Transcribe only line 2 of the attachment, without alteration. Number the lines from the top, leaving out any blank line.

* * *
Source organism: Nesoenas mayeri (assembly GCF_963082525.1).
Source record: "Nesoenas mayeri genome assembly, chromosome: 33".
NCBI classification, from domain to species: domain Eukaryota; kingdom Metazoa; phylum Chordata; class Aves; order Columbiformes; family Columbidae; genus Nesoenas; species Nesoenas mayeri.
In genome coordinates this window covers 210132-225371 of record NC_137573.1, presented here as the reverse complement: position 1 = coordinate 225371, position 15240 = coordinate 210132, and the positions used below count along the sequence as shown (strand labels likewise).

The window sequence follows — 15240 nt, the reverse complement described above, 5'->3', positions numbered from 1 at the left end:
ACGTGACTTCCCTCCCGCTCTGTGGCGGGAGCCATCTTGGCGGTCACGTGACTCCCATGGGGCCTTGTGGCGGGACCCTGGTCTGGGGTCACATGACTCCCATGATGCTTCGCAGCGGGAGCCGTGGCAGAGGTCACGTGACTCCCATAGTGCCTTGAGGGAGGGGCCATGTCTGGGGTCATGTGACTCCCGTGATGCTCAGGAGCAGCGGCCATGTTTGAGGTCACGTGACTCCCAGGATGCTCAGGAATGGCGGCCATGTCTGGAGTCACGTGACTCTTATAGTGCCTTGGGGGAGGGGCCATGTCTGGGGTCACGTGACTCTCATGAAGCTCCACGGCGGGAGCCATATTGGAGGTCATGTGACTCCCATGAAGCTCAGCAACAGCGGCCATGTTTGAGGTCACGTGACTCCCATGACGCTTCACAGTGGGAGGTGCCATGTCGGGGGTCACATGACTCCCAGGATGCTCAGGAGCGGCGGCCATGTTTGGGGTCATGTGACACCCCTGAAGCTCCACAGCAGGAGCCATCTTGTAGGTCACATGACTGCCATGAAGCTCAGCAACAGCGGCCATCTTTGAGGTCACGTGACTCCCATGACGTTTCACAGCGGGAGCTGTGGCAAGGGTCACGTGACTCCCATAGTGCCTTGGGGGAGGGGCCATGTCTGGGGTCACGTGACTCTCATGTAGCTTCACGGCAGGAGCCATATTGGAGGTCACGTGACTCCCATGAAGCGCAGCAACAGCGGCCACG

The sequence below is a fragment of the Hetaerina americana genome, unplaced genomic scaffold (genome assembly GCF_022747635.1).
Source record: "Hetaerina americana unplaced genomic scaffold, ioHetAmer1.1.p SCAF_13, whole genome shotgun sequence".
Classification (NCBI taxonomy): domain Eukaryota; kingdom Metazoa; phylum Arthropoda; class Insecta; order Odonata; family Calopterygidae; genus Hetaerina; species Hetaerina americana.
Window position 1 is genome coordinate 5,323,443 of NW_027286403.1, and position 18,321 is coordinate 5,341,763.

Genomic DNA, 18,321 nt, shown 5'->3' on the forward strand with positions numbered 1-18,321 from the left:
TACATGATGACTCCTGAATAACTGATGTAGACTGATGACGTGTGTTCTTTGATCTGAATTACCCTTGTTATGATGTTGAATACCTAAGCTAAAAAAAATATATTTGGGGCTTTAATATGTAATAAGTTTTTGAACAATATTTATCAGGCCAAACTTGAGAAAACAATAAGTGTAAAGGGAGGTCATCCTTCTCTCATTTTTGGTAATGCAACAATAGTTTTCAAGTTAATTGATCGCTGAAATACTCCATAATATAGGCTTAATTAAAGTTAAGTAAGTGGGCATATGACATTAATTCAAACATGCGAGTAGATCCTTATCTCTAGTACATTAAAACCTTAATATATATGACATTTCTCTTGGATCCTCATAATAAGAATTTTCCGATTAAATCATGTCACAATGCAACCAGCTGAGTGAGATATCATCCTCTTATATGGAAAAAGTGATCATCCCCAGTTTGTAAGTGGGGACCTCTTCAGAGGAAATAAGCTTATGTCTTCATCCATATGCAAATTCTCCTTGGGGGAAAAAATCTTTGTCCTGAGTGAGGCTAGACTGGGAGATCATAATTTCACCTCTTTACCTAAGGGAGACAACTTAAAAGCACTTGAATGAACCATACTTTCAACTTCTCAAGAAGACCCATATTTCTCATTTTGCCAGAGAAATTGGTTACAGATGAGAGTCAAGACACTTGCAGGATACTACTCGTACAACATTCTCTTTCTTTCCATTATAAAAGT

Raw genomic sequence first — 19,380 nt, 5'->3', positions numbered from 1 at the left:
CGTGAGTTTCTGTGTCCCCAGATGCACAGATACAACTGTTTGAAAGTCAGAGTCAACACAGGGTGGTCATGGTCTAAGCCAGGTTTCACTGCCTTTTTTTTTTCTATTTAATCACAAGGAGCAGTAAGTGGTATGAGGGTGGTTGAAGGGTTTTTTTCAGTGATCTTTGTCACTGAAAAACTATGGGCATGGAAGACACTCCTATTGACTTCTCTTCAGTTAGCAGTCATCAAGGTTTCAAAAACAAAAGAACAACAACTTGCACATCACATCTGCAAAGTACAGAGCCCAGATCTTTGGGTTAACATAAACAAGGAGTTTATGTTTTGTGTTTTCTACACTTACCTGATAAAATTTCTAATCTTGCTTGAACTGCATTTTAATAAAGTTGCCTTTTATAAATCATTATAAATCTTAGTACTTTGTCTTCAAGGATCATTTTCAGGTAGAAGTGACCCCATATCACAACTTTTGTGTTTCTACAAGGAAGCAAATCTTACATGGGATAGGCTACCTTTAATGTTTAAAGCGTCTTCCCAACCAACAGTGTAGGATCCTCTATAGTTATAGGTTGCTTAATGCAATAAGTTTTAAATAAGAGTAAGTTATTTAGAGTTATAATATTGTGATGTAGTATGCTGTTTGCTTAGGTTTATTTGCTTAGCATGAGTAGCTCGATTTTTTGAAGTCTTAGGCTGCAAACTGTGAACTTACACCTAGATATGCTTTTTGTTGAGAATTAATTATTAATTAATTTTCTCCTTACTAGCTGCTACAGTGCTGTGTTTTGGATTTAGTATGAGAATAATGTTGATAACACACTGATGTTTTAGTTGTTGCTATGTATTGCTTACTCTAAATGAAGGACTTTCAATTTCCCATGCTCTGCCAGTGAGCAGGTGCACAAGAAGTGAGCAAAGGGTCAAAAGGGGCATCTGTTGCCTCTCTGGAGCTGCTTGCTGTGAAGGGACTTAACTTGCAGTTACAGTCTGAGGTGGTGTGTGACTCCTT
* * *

Source record: "Nesoenas mayeri genome assembly, chromosome: 33".